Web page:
De-de Mulligan is a digital marketer, blogger and President of Mulligan Management Group, a full-service, boutique marketing agency. A former meeting planner who received the MPI Ohio Chapter’s Planner of the Year award in 2006 and 2012, she brings a unique perspective to her blog posts, including for Rentacomputer.com. You can connect with her on Twitter and LinkedIn.
Does Your Meeting Have Bleisure Potential?
Bleisure is combining business travel with leisure activities. Given the 14 months we have been through, there is a pent-up demand for local and regional business travel. And the family has the same need. Bleisure could be your perfect solution!
According to the Global Business Travel Association, 67% of business travelers state it is essential to build extra free time into their trips.
Working on incorporating leisure time before or after your meeting will help staff relax, improve their morale and provide them with a better understanding of the region they just spent several hours driving to reach.
This post will address why millennials have encouraged such a change and what you can do to ensure that clear guidelines are established before your event begins.
What Millennials Want
According to GBTA, before COVID-19, 43% of Millennials routinely added leisure time into their business trips. There is no reason to believe that will change.
Since they represent the most significant segment of the U.S. demographic market and more Millennials are stepping into leadership roles every day, it only makes sense that hotels and destinations change their marketing focus to encompass the total experience.
Bleisure Guidelines for Employees and Attendees
Before you jump on this initiative, it is vital to think through the potential benefits and repercussions of encouraging bleisure for your next meeting. Here are the top six suggestions for your consideration:
1. Establish company guidelines.
Be clear that expenses incurred before or after the conference are the responsibility of the employee. The hotel rate for leisure days does not fall under the meeting group rate—express, in writing, expenses that are and are not reimbursable. Be sure to review these guidelines at least 30 days before your event starts to ensure no confusion.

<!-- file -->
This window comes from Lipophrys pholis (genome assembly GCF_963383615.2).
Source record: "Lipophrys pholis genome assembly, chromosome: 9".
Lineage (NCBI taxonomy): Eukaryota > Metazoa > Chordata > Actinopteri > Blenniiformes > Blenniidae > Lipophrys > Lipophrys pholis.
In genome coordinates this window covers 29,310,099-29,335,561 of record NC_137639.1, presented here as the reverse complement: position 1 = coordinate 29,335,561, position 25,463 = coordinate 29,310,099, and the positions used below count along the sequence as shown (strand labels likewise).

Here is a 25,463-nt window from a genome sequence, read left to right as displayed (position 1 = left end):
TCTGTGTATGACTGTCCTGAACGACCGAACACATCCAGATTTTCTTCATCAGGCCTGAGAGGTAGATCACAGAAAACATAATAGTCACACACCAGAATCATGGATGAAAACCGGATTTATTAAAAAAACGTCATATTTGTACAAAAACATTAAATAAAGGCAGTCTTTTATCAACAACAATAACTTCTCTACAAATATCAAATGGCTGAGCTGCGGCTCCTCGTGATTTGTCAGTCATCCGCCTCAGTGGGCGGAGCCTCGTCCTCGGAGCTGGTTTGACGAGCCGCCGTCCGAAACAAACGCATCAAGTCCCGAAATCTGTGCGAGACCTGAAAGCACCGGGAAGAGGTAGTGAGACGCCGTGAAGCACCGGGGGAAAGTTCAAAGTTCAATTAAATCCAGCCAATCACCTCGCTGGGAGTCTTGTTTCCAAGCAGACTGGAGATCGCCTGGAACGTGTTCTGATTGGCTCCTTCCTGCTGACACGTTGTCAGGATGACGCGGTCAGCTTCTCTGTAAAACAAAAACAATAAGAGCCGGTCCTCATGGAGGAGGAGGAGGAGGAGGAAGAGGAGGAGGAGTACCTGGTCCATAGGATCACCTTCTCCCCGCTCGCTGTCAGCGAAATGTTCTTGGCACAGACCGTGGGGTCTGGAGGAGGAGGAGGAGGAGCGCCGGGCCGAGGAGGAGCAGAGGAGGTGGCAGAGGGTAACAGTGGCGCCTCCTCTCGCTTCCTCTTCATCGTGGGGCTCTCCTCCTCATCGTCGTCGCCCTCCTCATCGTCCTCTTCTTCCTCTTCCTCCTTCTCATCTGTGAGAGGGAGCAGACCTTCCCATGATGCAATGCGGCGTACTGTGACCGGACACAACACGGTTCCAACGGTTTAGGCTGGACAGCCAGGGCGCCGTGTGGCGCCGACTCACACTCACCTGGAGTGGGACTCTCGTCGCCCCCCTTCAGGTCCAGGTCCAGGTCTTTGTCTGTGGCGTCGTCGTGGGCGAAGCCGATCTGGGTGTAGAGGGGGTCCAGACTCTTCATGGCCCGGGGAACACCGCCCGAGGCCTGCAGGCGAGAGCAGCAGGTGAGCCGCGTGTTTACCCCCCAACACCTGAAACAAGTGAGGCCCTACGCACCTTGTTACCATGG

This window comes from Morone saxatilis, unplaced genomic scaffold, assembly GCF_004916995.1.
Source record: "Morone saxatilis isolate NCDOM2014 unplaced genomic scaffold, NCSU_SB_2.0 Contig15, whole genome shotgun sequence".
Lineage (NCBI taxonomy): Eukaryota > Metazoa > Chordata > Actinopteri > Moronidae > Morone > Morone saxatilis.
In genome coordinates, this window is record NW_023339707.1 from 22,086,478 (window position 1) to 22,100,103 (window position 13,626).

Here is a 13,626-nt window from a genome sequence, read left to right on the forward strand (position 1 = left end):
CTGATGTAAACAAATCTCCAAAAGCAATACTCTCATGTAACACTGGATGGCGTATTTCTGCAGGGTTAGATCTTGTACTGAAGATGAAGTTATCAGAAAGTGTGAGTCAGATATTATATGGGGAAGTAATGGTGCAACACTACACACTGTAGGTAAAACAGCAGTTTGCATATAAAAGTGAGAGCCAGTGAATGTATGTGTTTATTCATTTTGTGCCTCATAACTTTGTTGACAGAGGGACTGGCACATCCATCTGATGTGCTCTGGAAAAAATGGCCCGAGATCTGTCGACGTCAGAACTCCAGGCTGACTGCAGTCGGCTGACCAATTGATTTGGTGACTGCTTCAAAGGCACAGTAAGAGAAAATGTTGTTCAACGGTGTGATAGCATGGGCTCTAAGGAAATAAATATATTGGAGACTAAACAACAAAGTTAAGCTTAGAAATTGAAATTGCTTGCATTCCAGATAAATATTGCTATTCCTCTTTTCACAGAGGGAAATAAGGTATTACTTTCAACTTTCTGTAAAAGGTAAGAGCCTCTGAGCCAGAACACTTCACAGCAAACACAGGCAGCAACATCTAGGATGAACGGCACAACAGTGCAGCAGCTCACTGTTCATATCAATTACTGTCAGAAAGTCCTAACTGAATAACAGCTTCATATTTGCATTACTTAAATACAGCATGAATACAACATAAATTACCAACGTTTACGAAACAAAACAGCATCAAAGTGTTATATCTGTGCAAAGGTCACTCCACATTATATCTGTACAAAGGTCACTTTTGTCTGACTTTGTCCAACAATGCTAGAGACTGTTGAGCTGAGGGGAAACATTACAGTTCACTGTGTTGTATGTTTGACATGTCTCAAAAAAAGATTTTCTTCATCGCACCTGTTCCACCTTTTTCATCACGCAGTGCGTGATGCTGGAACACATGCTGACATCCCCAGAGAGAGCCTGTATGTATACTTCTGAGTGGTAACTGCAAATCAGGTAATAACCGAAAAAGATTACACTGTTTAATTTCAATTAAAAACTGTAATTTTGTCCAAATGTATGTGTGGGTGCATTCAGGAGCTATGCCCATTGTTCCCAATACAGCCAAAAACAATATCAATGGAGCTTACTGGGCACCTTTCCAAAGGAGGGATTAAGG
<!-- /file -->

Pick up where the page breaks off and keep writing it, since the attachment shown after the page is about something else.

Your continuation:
2. Travel without technology.
Trying to take anything larger than a tablet on a long trip can be cumbersome, risky and stressful. Make your journey easier by contracting with a trusted computer rental firm to deliver the hardware you need right to your meeting. This also guarantees the equipment arrives in one piece and is ready to go.
3. Find accommodations that can meet both business and leisure needs.
Employees and their families don’t want to move mid-trip, they want to unpack for several days and enjoy their time. Offer hotel rooms that have full kitchens so they can eat in if desired.
4. Encourage attendees to purchase travel insurance.
If the meeting is canceled, attendees don’t necessarily want to feel obligated to go to the destination. Be sure to review the hotel’s force majeure and cancellation clauses and ask the hotel management to include your workforce as part of their umbrella coverage during the employees’ leisure stay.
5. Start your meetings on Monday or end them on Friday.
By doing this, you don’t have to encourage employees or attendees to take extra vacation time, especially if they are new to the company or have limited vacation days left.
6. For those coming early or staying after, provide a list of things to do and see.
Start with the hotel – share their amenities and the days, times and pricing for each offer. Also, find out what is within a 5- or 10-mile car ride of the hotel.
As we move past COVID-19, the pent-up demand to meet face-to-face will start to take off. However, family-friendly destinations will help as long as the venue follows the CDC’s safety and cleaning protocols and offers the activities your employees and their families desire.